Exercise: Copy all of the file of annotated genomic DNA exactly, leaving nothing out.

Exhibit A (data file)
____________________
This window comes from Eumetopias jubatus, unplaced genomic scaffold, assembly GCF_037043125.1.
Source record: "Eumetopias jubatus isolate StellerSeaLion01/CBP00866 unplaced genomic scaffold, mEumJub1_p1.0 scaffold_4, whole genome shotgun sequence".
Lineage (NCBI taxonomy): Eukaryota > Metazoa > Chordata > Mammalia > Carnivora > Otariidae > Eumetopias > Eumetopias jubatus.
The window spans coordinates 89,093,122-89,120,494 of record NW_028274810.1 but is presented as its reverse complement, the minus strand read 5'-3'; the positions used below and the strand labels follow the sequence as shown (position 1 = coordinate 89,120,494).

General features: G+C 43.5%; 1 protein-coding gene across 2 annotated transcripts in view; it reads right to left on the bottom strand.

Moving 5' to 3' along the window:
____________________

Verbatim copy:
This window comes from Eumetopias jubatus, unplaced genomic scaffold, assembly GCF_037043125.1.
Source record: "Eumetopias jubatus isolate StellerSeaLion01/CBP00866 unplaced genomic scaffold, mEumJub1_p1.0 scaffold_4, whole genome shotgun sequence".
Lineage (NCBI taxonomy): Eukaryota > Metazoa > Chordata > Mammalia > Carnivora > Otariidae > Eumetopias > Eumetopias jubatus.
The window spans coordinates 89,093,122-89,120,494 of record NW_028274810.1 but is presented as its reverse complement, the minus strand read 5'-3'; the positions used below and the strand labels follow the sequence as shown (position 1 = coordinate 89,120,494).

General features: G+C 43.5%; 1 protein-coding gene across 2 annotated transcripts in view; it reads right to left on the bottom strand.

Moving 5' to 3' along the window: